Table of contents:
- Several ways to starch a napkin
- Why starch
- What can be starch
- How to shape a napkin
- Video: how to starch crocheted napkins
Video: How And With What You Can Starch Napkins + Video
Several ways to starch a napkin
Many housewives use a variety of textile napkins and openwork knitted napkins not only for setting the festive table, but also for decorating the interior and giving the room an atmosphere of warmth and home comfort. Today we will describe several ways on how to properly starch these household items.
- 1 Why you need to starch
2 What can be starch
- 2.1 Starch
- 2.2 Gloss-starch
- 2.3 Aerosol
- 2.4 Sugar
- 2.5 PVA glue
- 2.6 Gelatin
- 3 How to shape a napkin
- 4 Video: how to starch crocheted napkins
Any fabric, even the densest, can lose its shape after washing. But for the napkins used in table setting, in most cases, soft, light fabrics are used. The same applies to openwork knitted products, with which many needlewomen like to decorate the interior, laying them out on dressing tables, armchairs and other furniture. Not only thin cotton or viscose threads, but also a peculiar pattern make such napkins very vulnerable to wear and tear.
Starched napkins keep their shape and rigidity well
It is very important to give such a product density, hardness and at the same time elasticity. This is necessary so that the napkin will surely take the shape you need. For example, a starched cloth napkin when serving the table can be laid out in one of several traditional options: "Lotus", "Sailboat", "Lily", "Everest", "Exquisite Fan". But at the same time it is necessary to strengthen the fabric so that it does not lose its softness.
Linen napkin folded in the shape of "Lotus"
And a knitted napkin, starch, can even be turned into a vase or basket for sweets or cookies.
Crochet napkin vase
It is for this purpose that starch is used. The level of action of the active substance in this case can be different, depending on the required hardness, the type of fabric and even the color. Traditionally, white products from flax and cotton are starch. Colored, dyed threads are also easily tolerated by agents such as starch and sugar.
It is also better not to starch products made of black threads and fabrics: any product will leave whitish spots on them. Synthetic and wool products are also resistant to starch. In such cases, it is better to use special chemicals or even seek professional help, such as dry cleaning.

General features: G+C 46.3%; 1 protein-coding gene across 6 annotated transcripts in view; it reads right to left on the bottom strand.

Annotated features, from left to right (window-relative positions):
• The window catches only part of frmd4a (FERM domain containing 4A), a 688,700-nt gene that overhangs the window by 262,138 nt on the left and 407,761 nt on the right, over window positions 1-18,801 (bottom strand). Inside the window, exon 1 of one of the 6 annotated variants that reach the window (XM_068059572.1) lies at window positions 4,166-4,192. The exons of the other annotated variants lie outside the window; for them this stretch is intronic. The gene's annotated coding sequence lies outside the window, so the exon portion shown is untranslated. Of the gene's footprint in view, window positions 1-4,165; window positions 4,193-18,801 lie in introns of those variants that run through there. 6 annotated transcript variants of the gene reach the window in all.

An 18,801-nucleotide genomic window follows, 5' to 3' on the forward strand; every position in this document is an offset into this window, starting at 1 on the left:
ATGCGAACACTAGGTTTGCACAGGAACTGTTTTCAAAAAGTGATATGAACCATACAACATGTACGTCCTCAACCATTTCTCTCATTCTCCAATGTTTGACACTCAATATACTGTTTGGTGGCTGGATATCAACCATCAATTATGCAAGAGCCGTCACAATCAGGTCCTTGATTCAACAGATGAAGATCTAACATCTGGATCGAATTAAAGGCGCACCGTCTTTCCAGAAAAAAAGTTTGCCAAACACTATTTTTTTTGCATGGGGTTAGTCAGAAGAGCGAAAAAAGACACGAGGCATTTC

What can be starch
To work, you will need water, a napkin itself and one of these tools:
- PVA glue;
- starch aerosol in spray;
- mixture for gloss-starch.
Most often they just use starch, and it can be potato, corn or rice.
Potato starch is the most affordable and common means for starching fabrics
Let's consider several ways to starch napkins in detail.
Put a dish with 1 liter of water on the fire.
Boil 1 liter of water
Dissolve the required amount of starch in a glass of cold water. It depends on what kind of starch you have (we wrote about this above) and what level of hardness you need to give the product.
For different degrees of stiffness of the fabric or threads, you need a different amount of funds. There are 3 types of starches.
- Soft starching. Ingredients: up to 1 teaspoon of potato starch in 1 liter of water.
- Semi-hard starch is great for textile napkins, tablecloths. Ingredients: 1 tablespoon of starch in 1 liter of water.
- Harsh starching. It is used when a knitted napkin or its individual parts need to be given a rigid shape for a long time, like on a frame. Ingredients: 2 tablespoons of starch in 1 liter of water.
Stir the mixture constantly. The starch is completely insoluble in cold water and quickly settles to the bottom. When added to boiling water, this precipitate can form unwanted lumps.
Stir the starch in a glass of water and pour it into boiling water in a thin stream, stirring thoroughly
Combine the cold starch mixture with boiling water in a saucepan. Keeping the heat on, stir the contents constantly until they thicken and form bubbles on the edges of the cookware. The paste should be transparent and uniform. If lumps do appear, strain the contents of the pan through a sieve or cheesecloth.
The paste should be uniform, without lumps.
Let the paste cool slightly. As the starch takes a long time to cool, dip the napkin into the pot with a wooden stick to avoid scalding.
Gently soak the product in hot paste
Wait until the napkin is completely saturated with the paste, wring it out and spread it out on a flat surface. To prevent the product from losing its shape when drying, secure its edges with safety pins.
Shape with a damp cloth on a flat surface and secure with pins
After drying, iron a slightly damp cloth with a not very hot iron through a cotton cloth. If these conditions are not met, the threads of the product may turn yellow.